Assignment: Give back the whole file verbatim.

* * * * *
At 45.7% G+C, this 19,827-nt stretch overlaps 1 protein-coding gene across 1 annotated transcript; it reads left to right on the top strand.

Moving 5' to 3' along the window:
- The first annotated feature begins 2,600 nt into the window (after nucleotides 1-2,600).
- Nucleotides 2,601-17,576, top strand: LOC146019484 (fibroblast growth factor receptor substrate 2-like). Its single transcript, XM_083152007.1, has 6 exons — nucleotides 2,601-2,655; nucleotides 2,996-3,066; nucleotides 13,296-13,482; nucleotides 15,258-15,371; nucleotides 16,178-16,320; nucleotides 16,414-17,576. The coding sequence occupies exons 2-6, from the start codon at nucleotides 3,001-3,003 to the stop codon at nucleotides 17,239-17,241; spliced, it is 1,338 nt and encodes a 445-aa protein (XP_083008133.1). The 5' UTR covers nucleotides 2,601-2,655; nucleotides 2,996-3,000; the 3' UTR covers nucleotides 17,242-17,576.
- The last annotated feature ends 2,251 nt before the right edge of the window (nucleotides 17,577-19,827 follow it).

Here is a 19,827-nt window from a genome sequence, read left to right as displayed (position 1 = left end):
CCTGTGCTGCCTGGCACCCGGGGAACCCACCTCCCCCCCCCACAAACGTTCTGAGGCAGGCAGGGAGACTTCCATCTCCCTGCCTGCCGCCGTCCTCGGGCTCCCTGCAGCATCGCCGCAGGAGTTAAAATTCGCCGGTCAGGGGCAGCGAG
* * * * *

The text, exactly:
At 45.7% G+C, this 19,827-nt stretch overlaps 1 protein-coding gene across 1 annotated transcript; it reads left to right on the top strand.

Moving 5' to 3' along the window:
- The first annotated feature begins 2,600 nt into the window (after nucleotides 1-2,600).
- Nucleotides 2,601-17,576, top strand: LOC146019484 (fibroblast growth factor receptor substrate 2-like). Its single transcript, XM_083152007.1, has 6 exons — nucleotides 2,601-2,655; nucleotides 2,996-3,066; nucleotides 13,296-13,482; nucleotides 15,258-15,371; nucleotides 16,178-16,320; nucleotides 16,414-17,576. The coding sequence occupies exons 2-6, from the start codon at nucleotides 3,001-3,003 to the stop codon at nucleotides 17,239-17,241; spliced, it is 1,338 nt and encodes a 445-aa protein (XP_083008133.1). The 5' UTR covers nucleotides 2,601-2,655; nucleotides 2,996-3,000; the 3' UTR covers nucleotides 17,242-17,576.
- The last annotated feature ends 2,251 nt before the right edge of the window (nucleotides 17,577-19,827 follow it).

Here is a 19,827-nt window from a genome sequence, read left to right as displayed (position 1 = left end):
CCTGTGCTGCCTGGCACCCGGGGAACCCACCTCCCCCCCCCACAAACGTTCTGAGGCAGGCAGGGAGACTTCCATCTCCCTGCCTGCCGCCGTCCTCGGGCTCCCTGCAGCATCGCCGCAGGAGTTAAAATTCGCCGGTCAGGGGCAGCGAG